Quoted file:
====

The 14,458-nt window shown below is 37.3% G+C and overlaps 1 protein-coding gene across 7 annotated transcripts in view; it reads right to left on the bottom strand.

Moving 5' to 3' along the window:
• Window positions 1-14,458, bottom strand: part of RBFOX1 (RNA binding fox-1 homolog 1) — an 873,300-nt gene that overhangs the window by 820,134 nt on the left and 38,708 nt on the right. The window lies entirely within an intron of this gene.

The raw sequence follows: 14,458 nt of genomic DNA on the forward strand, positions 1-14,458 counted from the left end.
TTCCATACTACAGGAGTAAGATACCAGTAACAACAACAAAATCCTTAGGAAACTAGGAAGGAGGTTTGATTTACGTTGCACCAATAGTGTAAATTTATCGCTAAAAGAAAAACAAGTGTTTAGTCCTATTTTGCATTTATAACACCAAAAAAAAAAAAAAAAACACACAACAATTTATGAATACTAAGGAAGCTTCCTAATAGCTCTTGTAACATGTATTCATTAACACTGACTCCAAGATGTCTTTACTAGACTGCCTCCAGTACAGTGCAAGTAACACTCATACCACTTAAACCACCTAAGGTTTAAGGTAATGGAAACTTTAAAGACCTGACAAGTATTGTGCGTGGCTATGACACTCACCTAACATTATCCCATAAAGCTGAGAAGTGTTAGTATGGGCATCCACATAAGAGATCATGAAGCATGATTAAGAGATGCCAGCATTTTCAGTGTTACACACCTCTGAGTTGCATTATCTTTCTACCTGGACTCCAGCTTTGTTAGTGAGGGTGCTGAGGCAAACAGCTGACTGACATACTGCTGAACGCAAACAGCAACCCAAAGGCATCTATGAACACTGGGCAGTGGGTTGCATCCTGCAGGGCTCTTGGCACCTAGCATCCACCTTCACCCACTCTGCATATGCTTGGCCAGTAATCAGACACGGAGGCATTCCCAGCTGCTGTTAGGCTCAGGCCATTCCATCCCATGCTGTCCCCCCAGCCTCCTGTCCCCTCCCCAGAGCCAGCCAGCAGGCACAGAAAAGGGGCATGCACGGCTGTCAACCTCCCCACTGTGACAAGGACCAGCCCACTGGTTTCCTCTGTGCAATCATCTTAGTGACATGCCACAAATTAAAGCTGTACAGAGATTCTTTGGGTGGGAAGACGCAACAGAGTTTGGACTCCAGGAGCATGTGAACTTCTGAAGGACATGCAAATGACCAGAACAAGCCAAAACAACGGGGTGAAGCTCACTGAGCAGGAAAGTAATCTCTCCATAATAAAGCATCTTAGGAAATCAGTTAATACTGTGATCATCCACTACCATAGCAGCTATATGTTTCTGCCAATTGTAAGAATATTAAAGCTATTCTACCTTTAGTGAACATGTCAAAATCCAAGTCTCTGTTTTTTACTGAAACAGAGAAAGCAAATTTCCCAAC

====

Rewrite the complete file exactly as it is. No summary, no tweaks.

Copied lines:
The 14,458-nt window shown below is 37.3% G+C and overlaps 1 protein-coding gene across 7 annotated transcripts in view; it reads right to left on the bottom strand.

Moving 5' to 3' along the window:
• Window positions 1-14,458, bottom strand: part of RBFOX1 (RNA binding fox-1 homolog 1) — an 873,300-nt gene that overhangs the window by 820,134 nt on the left and 38,708 nt on the right. The window lies entirely within an intron of this gene.

The raw sequence follows: 14,458 nt of genomic DNA on the forward strand, positions 1-14,458 counted from the left end.
TTCCATACTACAGGAGTAAGATACCAGTAACAACAACAAAATCCTTAGGAAACTAGGAAGGAGGTTTGATTTACGTTGCACCAATAGTGTAAATTTATCGCTAAAAGAAAAACAAGTGTTTAGTCCTATTTTGCATTTATAACACCAAAAAAAAAAAAAAAAACACACAACAATTTATGAATACTAAGGAAGCTTCCTAATAGCTCTTGTAACATGTATTCATTAACACTGACTCCAAGATGTCTTTACTAGACTGCCTCCAGTACAGTGCAAGTAACACTCATACCACTTAAACCACCTAAGGTTTAAGGTAATGGAAACTTTAAAGACCTGACAAGTATTGTGCGTGGCTATGACACTCACCTAACATTATCCCATAAAGCTGAGAAGTGTTAGTATGGGCATCCACATAAGAGATCATGAAGCATGATTAAGAGATGCCAGCATTTTCAGTGTTACACACCTCTGAGTTGCATTATCTTTCTACCTGGACTCCAGCTTTGTTAGTGAGGGTGCTGAGGCAAACAGCTGACTGACATACTGCTGAACGCAAACAGCAACCCAAAGGCATCTATGAACACTGGGCAGTGGGTTGCATCCTGCAGGGCTCTTGGCACCTAGCATCCACCTTCACCCACTCTGCATATGCTTGGCCAGTAATCAGACACGGAGGCATTCCCAGCTGCTGTTAGGCTCAGGCCATTCCATCCCATGCTGTCCCCCCAGCCTCCTGTCCCCTCCCCAGAGCCAGCCAGCAGGCACAGAAAAGGGGCATGCACGGCTGTCAACCTCCCCACTGTGACAAGGACCAGCCCACTGGTTTCCTCTGTGCAATCATCTTAGTGACATGCCACAAATTAAAGCTGTACAGAGATTCTTTGGGTGGGAAGACGCAACAGAGTTTGGACTCCAGGAGCATGTGAACTTCTGAAGGACATGCAAATGACCAGAACAAGCCAAAACAACGGGGTGAAGCTCACTGAGCAGGAAAGTAATCTCTCCATAATAAAGCATCTTAGGAAATCAGTTAATACTGTGATCATCCACTACCATAGCAGCTATATGTTTCTGCCAATTGTAAGAATATTAAAGCTATTCTACCTTTAGTGAACATGTCAAAATCCAAGTCTCTGTTTTTTACTGAAACAGAGAAAGCAAATTTCCCAAC